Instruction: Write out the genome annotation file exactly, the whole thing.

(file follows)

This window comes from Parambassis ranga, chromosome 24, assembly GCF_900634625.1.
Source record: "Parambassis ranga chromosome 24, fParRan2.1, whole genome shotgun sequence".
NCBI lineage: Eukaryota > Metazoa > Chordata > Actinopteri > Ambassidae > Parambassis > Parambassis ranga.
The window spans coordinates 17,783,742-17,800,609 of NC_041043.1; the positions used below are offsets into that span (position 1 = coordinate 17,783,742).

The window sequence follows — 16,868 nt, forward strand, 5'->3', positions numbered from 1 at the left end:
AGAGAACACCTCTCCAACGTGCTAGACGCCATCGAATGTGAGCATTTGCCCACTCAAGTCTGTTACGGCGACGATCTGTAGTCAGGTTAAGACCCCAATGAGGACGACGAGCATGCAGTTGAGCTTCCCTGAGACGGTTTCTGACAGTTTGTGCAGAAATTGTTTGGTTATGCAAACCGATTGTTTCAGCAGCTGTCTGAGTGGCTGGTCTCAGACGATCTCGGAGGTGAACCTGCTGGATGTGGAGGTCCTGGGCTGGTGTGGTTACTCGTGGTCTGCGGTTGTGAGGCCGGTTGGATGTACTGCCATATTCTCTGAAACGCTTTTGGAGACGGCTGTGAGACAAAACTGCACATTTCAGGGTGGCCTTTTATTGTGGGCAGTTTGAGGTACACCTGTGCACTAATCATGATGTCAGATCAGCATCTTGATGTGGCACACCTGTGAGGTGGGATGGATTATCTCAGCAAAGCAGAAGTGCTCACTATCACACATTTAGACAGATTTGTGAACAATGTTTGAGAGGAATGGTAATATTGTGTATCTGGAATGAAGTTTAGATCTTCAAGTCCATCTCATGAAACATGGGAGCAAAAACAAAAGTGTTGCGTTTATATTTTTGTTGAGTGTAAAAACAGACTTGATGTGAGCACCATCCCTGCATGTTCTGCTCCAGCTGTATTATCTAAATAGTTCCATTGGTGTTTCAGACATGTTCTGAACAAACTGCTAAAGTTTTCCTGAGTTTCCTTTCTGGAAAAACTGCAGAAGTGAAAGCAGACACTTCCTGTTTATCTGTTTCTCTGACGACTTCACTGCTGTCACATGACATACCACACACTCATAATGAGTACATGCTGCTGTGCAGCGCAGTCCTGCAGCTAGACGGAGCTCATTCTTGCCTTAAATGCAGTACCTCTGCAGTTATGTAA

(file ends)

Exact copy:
This window comes from Parambassis ranga, chromosome 24, assembly GCF_900634625.1.
Source record: "Parambassis ranga chromosome 24, fParRan2.1, whole genome shotgun sequence".
NCBI lineage: Eukaryota > Metazoa > Chordata > Actinopteri > Ambassidae > Parambassis > Parambassis ranga.
The window spans coordinates 17,783,742-17,800,609 of NC_041043.1; the positions used below are offsets into that span (position 1 = coordinate 17,783,742).

The window sequence follows — 16,868 nt, forward strand, 5'->3', positions numbered from 1 at the left end:
AGAGAACACCTCTCCAACGTGCTAGACGCCATCGAATGTGAGCATTTGCCCACTCAAGTCTGTTACGGCGACGATCTGTAGTCAGGTTAAGACCCCAATGAGGACGACGAGCATGCAGTTGAGCTTCCCTGAGACGGTTTCTGACAGTTTGTGCAGAAATTGTTTGGTTATGCAAACCGATTGTTTCAGCAGCTGTCTGAGTGGCTGGTCTCAGACGATCTCGGAGGTGAACCTGCTGGATGTGGAGGTCCTGGGCTGGTGTGGTTACTCGTGGTCTGCGGTTGTGAGGCCGGTTGGATGTACTGCCATATTCTCTGAAACGCTTTTGGAGACGGCTGTGAGACAAAACTGCACATTTCAGGGTGGCCTTTTATTGTGGGCAGTTTGAGGTACACCTGTGCACTAATCATGATGTCAGATCAGCATCTTGATGTGGCACACCTGTGAGGTGGGATGGATTATCTCAGCAAAGCAGAAGTGCTCACTATCACACATTTAGACAGATTTGTGAACAATGTTTGAGAGGAATGGTAATATTGTGTATCTGGAATGAAGTTTAGATCTTCAAGTCCATCTCATGAAACATGGGAGCAAAAACAAAAGTGTTGCGTTTATATTTTTGTTGAGTGTAAAAACAGACTTGATGTGAGCACCATCCCTGCATGTTCTGCTCCAGCTGTATTATCTAAATAGTTCCATTGGTGTTTCAGACATGTTCTGAACAAACTGCTAAAGTTTTCCTGAGTTTCCTTTCTGGAAAAACTGCAGAAGTGAAAGCAGACACTTCCTGTTTATCTGTTTCTCTGACGACTTCACTGCTGTCACATGACATACCACACACTCATAATGAGTACATGCTGCTGTGCAGCGCAGTCCTGCAGCTAGACGGAGCTCATTCTTGCCTTAAATGCAGTACCTCTGCAGTTATGTAA